Jewish World Review Feb. 28, 2003 / 26 Adar I, 5763


Scientists discover rare genetic mutation causing heart failure and death in young

By Steve Mitchell

http://www.NewsAndOpinion.com | (UPI) Scientists said Thursday they have discovered a rare genetic mutation that causes heart failure and death in people in their teens and 20s.

The finding could lead to treatments for other forms of heart failure, which affects nearly 5 million Americans and one in five people in North America, David MacLennan, a geneticist at the University of Toronto and an author of the study, told United Press International.

One cause of heart failure is a rare inherited condition called dilated cardiomyopathy, which is often fatal in the first 20 or 30 years of life. It causes the heart to become so enlarged it cannot pump blood efficiently.

MacLennan's team reports in the Feb. 28 issue of Science they discovered in a small percentage of cases dilated cardiomyopathy is caused by a mutation in a gene that encodes for a protein called phospholamban.

Phospholamban regulates calcium flow in heart muscle cells, which in turn controls the beating of the heart. During normal heart function, calcium is pumped into heart cells, triggering contraction. Then calcium is pumped back out to allow relaxation. Phospholamban regulates the cycle of pumping calcium in and out of the cells.

For people with the mutated form of phospholamban, however, the calcium regulation process is disrupted, leading to heart malfunction and, ultimately, death.

The researchers made a chance discovery that members of a family who shared an inherited dilated cardiomyopathy also shared a mutation in their DNA for phospholamban.

MacLennan's team created a strain of mice with the same mutation and found their hearts became severely affected. The animals developed heart failure and died prematurely, similar to what happens in humans with the mutation.

"Any mutant form of phospholamban would probably lead to dilated cardiomyopathy," MacLennan said, noting at least 10 mutations of this gene have been identified in mice.

"We think that there will be other mutations identified in the phospholamban gene that cause dilated cardiomyopathy" in humans, he said.

The study "is an important validation of concepts ... suggesting that regulation of calcium ... is important and abnormality of this system over time can lead to problems of heart failure," Dr. Peter Liu, director of the Heart & Stroke/Richard Lewar Center of Excellence at the University of Toronto, told UPI.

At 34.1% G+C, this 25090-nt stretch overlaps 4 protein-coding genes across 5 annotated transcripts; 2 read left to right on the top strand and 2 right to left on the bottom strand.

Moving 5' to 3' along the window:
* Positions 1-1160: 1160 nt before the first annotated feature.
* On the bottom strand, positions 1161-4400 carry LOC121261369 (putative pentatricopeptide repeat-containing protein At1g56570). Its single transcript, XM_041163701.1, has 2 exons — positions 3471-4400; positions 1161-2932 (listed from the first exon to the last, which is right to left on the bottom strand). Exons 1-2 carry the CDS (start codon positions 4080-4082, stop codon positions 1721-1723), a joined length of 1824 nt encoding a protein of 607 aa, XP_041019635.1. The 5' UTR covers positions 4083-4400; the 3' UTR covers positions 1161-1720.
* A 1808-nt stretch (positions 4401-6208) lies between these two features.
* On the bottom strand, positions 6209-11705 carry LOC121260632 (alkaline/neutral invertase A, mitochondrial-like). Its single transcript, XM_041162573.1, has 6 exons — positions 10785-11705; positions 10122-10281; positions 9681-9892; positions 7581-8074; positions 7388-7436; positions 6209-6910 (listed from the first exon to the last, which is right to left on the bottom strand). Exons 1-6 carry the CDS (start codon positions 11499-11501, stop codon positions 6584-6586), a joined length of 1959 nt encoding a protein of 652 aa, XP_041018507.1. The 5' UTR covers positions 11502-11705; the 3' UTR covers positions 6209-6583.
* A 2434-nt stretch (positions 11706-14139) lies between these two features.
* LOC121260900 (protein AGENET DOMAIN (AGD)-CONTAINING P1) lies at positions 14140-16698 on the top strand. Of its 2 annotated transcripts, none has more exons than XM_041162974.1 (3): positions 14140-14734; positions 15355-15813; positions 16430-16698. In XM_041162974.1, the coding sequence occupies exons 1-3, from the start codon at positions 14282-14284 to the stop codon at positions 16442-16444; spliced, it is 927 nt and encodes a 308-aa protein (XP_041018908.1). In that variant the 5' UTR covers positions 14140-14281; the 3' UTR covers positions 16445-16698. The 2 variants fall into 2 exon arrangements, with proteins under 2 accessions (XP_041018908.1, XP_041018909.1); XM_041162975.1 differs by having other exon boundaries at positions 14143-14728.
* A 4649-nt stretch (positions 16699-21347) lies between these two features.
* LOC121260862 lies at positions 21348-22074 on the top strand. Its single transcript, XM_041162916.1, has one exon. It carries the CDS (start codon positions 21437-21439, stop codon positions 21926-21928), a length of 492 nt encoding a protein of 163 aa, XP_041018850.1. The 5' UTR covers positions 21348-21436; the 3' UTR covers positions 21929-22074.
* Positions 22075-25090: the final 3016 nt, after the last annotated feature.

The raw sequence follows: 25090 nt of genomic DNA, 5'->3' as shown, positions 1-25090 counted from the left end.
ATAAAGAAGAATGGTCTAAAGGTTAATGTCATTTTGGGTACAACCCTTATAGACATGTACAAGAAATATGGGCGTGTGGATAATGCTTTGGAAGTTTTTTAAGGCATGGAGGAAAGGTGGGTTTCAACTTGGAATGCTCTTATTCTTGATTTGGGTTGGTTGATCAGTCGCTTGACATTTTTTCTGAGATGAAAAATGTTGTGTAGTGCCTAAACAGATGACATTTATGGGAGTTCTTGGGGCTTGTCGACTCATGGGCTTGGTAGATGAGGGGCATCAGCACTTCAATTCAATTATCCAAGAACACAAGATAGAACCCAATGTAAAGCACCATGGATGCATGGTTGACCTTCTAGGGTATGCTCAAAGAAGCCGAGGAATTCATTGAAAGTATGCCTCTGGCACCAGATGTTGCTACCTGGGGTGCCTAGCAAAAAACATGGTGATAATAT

Liu, who also serves as spokesman for the Heart and Stroke Foundation of Ontario, was not involved with the study.

The defect apparently blocks a key enzyme that is necessary for the function of phospholamban. This disrupts the calcium regulation in the heart muscle, preventing it from fully relaxing between contractions and ultimately leading to heart failure.

There is the potential this could lead to drugs that could be used to treat people who develop the more common forms of heart failure that are due to a combination of high blood pressure, previous heart attacks and aging, MacLennan said.

"The idea has been around for more than a dozen years that if you could disassociate phospholamban from the (calcium) pump with a drug you could improve the function of a failing heart," he said. "Several drug companies have in fact looked for (such) drugs ... but without success," he said. "But the prospect is there," he added, noting drugs "might be able to save (people) with this mutation" and have the potential "to prolong life" in people who develop heart failure due to aging.

The findings also suggest "there may be of course ways to identify people in the population who may be at risk for this problem and institute earlier preventive strategies," Liu said

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© 2002, United Press International